05 January 2023

1Q 2023 NGS Magazine is now online!

The January–March 2023 Issue  
of the NGS Magazine is Now Online

The January–March 2023 issue of NGS Magazine, Volume 48, Number 4, is being printed and is now available online in the Members Only section of the website. Delivery of print copies depends upon USPS schedules. This issue’s theme is the Mid-Atlantic Region.

EDITOR'S NOTE by Deb Cyprych

In celebration of the National Genealogical Society 2023 Family History Conference in Richmond, Virginia, this issue features articles about unique genealogical aspects of the Mid-Atlantic region. The area includes Delaware, the District of Columbia, Maryland, New Jersey, New York, Pennsylvania, Virginia, and West Virginia.

Genealogists with ancestry in Virginia and nearby states can combine attending the conference, sightseeing, and research in one trip. Online preparation will maximize the effectiveness of in-person research time while visiting repositories. Roccie Hill provides information about using online catalogs, finding aids, guides, abstracts, and indexes to find the locations of offline documents in libraries, historical and genealogical societies, and courthouses in Virginia.

The Library of Congress in Washington, DC, is just one hundred miles from Richmond. Candice Buchanan and Karen Walfall present a researcher’s guide to the catalog and collections of the largest library in the world, highlighting the genealogical resources in the Local History and Genealogy Section, reading rooms dedicated to other subjects, digital collections, and assistance available from librarians.

All seven states in the Mid-Atlantic region use irregular metes and bounds boundary descriptions in land records. Drawing plats based on these descriptions can enhance genealogical research in a number of ways. Gerald Smith explains how surveyors measured metes and bounds descriptions, where existing plats may be recorded, and how researchers can create their own plats to solve genealogical problems, by hand or in software.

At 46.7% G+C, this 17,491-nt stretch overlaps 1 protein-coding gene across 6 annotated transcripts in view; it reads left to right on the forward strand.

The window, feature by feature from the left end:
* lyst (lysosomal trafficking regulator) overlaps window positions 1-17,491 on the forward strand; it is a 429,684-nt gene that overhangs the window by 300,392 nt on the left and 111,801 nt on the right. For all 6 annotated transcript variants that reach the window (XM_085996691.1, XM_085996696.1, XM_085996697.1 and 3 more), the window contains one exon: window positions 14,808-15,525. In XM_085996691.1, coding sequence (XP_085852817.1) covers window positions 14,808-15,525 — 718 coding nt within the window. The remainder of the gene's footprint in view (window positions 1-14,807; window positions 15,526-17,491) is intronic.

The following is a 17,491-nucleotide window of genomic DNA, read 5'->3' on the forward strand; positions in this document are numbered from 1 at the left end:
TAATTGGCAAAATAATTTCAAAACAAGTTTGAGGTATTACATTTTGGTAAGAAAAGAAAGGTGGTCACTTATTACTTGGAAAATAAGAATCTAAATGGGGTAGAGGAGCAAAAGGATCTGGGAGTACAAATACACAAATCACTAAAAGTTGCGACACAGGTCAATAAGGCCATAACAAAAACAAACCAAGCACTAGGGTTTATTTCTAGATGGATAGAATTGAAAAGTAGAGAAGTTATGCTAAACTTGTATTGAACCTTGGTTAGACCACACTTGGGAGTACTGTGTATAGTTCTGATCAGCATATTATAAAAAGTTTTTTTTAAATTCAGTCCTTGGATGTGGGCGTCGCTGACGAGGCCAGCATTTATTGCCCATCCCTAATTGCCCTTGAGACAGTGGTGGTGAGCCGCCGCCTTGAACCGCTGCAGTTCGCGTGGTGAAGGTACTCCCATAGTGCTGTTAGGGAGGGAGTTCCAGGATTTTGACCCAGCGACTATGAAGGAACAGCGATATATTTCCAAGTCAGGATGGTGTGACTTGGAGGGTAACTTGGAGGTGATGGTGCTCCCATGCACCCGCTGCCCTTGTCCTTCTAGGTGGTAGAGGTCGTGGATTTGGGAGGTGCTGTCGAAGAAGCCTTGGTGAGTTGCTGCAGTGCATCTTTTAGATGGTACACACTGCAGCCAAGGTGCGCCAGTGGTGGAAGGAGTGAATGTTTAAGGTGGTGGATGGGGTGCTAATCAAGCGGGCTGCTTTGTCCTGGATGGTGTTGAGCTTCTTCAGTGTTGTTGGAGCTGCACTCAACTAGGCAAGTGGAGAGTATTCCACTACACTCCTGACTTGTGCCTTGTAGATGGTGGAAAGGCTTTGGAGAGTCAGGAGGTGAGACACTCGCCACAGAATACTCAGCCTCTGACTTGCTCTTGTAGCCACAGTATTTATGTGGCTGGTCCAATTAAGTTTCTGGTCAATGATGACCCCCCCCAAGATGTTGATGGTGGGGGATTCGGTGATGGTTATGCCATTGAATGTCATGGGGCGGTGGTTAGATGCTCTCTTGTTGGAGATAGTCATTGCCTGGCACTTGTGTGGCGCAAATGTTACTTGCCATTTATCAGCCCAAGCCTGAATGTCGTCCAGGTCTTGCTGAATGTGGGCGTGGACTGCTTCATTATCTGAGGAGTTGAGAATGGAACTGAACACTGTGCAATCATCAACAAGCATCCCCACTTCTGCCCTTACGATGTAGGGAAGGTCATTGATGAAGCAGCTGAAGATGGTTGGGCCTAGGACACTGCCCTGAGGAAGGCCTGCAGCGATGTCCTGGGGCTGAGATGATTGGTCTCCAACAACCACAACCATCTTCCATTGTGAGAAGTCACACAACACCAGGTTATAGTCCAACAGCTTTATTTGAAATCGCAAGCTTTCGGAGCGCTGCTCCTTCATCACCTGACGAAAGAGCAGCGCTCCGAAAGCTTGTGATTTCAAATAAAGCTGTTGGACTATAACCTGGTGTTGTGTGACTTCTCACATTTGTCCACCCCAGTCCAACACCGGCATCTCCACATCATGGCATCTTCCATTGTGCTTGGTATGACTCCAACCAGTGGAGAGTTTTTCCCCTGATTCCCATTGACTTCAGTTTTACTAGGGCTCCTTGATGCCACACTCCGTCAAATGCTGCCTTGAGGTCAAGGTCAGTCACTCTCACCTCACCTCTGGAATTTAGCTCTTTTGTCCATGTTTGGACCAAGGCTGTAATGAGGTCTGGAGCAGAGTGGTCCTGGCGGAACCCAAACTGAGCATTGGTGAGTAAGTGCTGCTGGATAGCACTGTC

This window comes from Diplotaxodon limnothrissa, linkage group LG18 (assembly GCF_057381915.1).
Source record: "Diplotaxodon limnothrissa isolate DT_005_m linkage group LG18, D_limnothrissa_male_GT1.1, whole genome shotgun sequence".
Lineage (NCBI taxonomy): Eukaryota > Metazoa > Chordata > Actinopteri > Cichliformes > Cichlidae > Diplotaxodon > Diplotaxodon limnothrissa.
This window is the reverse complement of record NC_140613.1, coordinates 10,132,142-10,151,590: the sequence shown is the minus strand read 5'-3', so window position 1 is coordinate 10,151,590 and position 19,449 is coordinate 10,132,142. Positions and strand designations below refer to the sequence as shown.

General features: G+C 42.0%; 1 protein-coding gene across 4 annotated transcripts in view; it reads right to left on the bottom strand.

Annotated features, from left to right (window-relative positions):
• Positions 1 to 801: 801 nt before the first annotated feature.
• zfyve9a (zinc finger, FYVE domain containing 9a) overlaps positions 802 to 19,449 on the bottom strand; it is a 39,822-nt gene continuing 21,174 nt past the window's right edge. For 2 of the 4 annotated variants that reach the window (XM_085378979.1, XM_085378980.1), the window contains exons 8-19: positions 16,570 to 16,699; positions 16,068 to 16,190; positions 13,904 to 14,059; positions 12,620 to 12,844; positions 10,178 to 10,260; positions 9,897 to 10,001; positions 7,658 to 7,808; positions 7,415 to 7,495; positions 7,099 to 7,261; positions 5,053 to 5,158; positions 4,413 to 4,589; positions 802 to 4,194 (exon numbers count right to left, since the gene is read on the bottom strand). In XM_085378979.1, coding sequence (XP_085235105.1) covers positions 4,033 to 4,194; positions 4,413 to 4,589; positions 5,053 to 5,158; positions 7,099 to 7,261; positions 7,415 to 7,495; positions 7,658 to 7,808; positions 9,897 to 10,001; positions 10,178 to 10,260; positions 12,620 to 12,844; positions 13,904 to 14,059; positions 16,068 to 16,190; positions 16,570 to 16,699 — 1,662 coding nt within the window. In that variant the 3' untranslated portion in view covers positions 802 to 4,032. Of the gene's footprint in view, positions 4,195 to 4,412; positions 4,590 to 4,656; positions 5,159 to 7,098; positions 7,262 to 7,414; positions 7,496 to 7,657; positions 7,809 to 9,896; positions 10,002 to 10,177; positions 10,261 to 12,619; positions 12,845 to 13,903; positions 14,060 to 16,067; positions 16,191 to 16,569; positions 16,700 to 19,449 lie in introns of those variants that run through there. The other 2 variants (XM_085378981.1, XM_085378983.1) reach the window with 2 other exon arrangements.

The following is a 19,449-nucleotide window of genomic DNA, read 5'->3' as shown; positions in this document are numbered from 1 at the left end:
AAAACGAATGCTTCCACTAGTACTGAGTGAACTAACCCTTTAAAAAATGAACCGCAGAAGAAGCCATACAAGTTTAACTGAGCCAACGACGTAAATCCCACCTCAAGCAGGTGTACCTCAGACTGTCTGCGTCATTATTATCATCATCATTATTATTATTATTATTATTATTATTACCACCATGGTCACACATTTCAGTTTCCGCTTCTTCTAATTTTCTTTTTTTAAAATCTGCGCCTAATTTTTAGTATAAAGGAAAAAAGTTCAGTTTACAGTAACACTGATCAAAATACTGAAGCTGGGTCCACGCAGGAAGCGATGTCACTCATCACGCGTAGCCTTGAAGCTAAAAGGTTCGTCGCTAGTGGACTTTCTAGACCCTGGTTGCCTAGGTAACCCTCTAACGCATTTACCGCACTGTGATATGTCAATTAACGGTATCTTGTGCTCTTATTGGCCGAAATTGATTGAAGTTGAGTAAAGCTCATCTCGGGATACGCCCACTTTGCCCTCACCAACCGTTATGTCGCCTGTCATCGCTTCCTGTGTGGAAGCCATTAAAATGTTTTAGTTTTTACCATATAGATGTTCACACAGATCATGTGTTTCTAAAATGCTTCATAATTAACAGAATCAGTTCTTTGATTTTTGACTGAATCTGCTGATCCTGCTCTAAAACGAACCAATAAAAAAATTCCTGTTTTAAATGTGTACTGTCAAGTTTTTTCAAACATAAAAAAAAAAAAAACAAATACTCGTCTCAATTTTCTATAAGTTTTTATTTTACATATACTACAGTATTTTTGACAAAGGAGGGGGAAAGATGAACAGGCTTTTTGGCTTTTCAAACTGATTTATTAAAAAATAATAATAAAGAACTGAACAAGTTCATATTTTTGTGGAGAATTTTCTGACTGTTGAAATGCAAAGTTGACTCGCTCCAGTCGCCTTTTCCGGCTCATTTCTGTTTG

During Virginia’s long history of settlement, a variety of court systems has handled civil and criminal cases. Despite the loss of records for some courts, valuable genealogical information remains for many others. Kathy Petlewski offers a timeline of Virginia courts and suggestions for locating their records.

Local militia service may be the reason why men not known to have served in federal military units were known by military titles. William A. Veselik details a case study about a Virginia militiaman, discusses the history of militias in the United States, and summarizes the sources of militia records.

In other articles and columns, Claire Kluskens explores unusual federal records digitized by the National Archives; Paul Woodbury makes recommendations for analyzing shared matches in DNA research; Carla Cegielski demonstrates how software can make the process of transcription easier and more enjoyable; and Cheri Hudson Passey outlines the array of resources available to member organizations on the NGS website.



  • NGS 2023 Family History Conference: Virginia is for Family History Lovers by Mary O’Brien Vidlak, CG
  • Online Preparation for a Research Trip to Virginia by Roccie Hill, MA
  • Metes and Bounds Land Plats Can Solve Genealogical Problems by Gerald Smith, CG
  • Library of Congress: Marvelous Resources, Open to All by Candice Buchanan, CG, and Karen Walfall
  • Tracing Military Service in State Militia Records by William A. “Bill” Veselik
  • Unusual Federal Census Records by Claire Kluskens


  • PRESIDENT'S MESSAGE by Kathryn M. Doyle
  • EDITOR'S NOTE by Deb Cyprych
    • Earn a Certificate in NGS’s New Institute-Level Online Course: Advanced Skills in Genealogy by Terry Koch-Bostic
    • Researching Virginia’s Early Court Records by Kathy Petlewski, MSLS
    • Using the NGS Society and Organization Resources Web Page by Cheri Hudson Passey
    • Working with  Shared Matches by Paul Woodbury
    • Tools to Make Transcribing Easier by Carla S. Cegielski

NGS Magazine is published quarterly to update members of the National Genealogical Society on NGS activities and to provide genealogists with special information and guidance on conducting effective genealogical research. The magazine is sent to libraries by subscription. Online access to NGS Magazine is available only as long as membership is active.

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